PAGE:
Post by Anna Noyd-Dryver
You mean the failure to apply for a derogation?
I never got round to posting my observations on the other thread, so I'll
do it here.
The changes to the permitted clearances have been detailed in posts in the
other thread, with links to Roger Ford's writings on the topic. Safety
rules generally do change over time, and existing installations are
generally permitted to continue to operate. In this instance IIRC Network
Rail could have applied for a derogation (on a structure-by-structure
basis) but apparently chose not to (but not entirely - some structures
definitely have much tighter clearances than others).
There are three critical dimensions to be considered during this debate,
however. The first is contact wire to train roof (strictly, to the track).
There is of course a minimum for this, but over level crossings that
dimension is much higher. The dimension which Roger seems focussed on is
the catenary wire to bridge clearance. Between these two is the separation
of contact wire from catenary wire. Under bridges this is squeezed much
tighter - under very tight bridges the two wires are together (known as
'contenary', apparently). However on the GWML this happens comparatively
rarely - ie bridges are being raised by *more* than the minimum that they
need to. Presumably this is related to the desire to spec the GWML catenary
for 140mph - and presumably on the basis that if you're replacing a bridge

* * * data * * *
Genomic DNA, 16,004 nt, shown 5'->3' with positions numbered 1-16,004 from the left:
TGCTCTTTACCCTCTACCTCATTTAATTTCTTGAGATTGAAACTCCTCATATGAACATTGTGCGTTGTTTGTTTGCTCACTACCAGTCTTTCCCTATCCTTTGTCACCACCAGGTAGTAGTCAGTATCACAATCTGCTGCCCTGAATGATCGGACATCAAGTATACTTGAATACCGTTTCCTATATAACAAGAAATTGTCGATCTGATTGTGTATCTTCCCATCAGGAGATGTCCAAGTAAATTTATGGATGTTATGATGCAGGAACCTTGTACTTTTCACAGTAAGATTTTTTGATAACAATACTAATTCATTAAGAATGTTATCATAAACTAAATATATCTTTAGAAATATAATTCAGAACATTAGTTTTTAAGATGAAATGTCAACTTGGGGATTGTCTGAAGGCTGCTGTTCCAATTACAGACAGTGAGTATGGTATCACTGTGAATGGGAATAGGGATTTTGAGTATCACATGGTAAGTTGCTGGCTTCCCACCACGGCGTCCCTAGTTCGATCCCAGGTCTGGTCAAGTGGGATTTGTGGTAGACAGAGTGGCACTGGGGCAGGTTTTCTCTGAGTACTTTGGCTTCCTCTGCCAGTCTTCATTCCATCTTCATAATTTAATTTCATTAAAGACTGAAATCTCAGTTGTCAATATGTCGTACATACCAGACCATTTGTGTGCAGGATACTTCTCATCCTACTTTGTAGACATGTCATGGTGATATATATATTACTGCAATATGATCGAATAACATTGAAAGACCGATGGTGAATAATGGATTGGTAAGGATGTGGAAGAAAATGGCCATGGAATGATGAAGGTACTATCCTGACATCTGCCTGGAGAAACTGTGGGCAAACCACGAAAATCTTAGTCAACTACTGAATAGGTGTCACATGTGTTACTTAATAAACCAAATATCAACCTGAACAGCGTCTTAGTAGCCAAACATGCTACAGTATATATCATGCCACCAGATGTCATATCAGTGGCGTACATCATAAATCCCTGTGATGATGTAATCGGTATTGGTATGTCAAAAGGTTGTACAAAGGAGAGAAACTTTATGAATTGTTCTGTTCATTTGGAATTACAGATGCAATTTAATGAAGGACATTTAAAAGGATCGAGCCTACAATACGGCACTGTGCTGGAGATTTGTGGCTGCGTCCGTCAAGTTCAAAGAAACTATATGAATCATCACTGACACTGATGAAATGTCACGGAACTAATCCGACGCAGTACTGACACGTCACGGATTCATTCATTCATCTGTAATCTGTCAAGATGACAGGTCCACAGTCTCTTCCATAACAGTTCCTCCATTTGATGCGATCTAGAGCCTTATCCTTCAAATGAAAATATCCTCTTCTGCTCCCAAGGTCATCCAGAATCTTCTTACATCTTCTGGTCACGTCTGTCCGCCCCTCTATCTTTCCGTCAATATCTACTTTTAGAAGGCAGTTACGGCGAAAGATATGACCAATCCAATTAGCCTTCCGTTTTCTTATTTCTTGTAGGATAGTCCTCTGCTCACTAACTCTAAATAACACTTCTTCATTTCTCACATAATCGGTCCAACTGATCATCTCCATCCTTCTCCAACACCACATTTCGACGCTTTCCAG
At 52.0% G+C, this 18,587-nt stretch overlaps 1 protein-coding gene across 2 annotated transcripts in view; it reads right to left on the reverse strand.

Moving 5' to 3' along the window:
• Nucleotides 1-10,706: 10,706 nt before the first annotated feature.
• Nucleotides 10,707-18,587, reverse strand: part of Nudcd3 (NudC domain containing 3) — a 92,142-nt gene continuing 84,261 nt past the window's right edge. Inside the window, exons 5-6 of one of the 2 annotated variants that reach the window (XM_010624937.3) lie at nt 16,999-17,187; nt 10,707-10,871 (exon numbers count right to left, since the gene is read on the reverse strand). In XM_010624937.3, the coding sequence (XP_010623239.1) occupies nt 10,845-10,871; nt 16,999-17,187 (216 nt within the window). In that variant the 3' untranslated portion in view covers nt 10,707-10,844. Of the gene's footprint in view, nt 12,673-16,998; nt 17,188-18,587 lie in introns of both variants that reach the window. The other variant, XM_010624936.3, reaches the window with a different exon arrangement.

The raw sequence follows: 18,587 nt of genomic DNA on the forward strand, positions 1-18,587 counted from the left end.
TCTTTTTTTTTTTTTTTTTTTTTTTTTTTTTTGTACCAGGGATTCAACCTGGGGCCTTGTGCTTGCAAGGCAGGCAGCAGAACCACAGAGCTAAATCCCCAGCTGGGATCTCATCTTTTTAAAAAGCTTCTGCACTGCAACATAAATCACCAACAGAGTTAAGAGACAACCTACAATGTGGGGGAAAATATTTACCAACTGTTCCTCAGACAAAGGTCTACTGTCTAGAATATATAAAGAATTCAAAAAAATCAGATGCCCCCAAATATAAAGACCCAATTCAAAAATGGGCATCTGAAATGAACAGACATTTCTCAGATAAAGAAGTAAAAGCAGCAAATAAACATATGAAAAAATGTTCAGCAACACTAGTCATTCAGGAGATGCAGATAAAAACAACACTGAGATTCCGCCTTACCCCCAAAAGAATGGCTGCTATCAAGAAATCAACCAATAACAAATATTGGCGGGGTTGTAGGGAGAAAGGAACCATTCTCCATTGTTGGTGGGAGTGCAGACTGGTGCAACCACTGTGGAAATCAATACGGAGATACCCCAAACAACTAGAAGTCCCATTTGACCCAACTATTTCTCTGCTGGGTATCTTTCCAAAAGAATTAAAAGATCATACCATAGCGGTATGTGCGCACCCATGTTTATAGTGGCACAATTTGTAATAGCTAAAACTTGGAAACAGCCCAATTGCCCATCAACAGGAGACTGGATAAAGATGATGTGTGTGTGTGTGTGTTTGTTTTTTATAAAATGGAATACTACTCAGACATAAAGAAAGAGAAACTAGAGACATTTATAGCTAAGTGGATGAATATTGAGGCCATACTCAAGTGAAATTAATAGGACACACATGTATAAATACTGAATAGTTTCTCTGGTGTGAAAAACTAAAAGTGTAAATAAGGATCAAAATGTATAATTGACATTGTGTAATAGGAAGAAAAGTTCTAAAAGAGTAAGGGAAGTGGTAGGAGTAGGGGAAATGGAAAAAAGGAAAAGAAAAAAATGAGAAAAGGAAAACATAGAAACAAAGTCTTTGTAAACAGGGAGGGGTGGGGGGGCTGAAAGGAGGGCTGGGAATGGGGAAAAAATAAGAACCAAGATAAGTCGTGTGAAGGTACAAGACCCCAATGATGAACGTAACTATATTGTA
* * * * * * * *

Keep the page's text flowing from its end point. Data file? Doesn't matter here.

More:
structure to raise it by X amount, the cost to raise it by another Y amount
is (presumably) comparatively small.
A tangled tale. I wonder if the figures used for vehicle
clearance have changed, and how they could actually be
Once upon a time... the Class 357 was the base design for the
whole Electrostar family. Strange as it may seem, the range of
wire heights with which it was to be compatible was very poorly
defined. Indeed, at that time, understanding and specifying its
infrastructure was something the railway was very bad at, whilst
somehow magically still wanting everything to be able to run
Work progressed, based on our interpretation of available data,
until a fateful meeting where someone asked "What about
When we looked at the new numbers we had been given, it was clear
that, worst case, the wire got alarmingly close to the vehicle
roof, and the downward curving horns at the ends of the
pantograph head were in danger of flashing over to the sides of
the pantograph well. (2).
The mod to the pantograph well consisted of removing a little
aluminium locally from the top of side wall, and adding a section
of insulating capping to ensure that the worst case clearance
distance to metalwork was still sufficient.
IIRC, the suspension was adjusted, to drop the whole train 9 mm.
It was also necessary to move some radio aerials away from the
vehicle centreline to position them a little lower on the roof
I simply can't remember now exactly how the mod was rolled out,
but would not have expected them to spend money making the
changes on vehicles to which the pantographs were not fitted.
Likelihood of actually running on Thameslink may also have been a
(1) Other gauging issues included platform edge/ step plate.
(2) This was much narrower, and had significantly higher sides
than any previous design. I had to fight for every millimetre
increase from the interference fit I inherited from the tender
outline design. A tedious time alongside a draughtsman with a
barely functional 3D graphics package was the only way we could
optimise the clearances between the various bits of HV roof
equipment, which from memory were just over 200 mm.
Chris J Dixon Nottingham UK
Plant amazing Acers.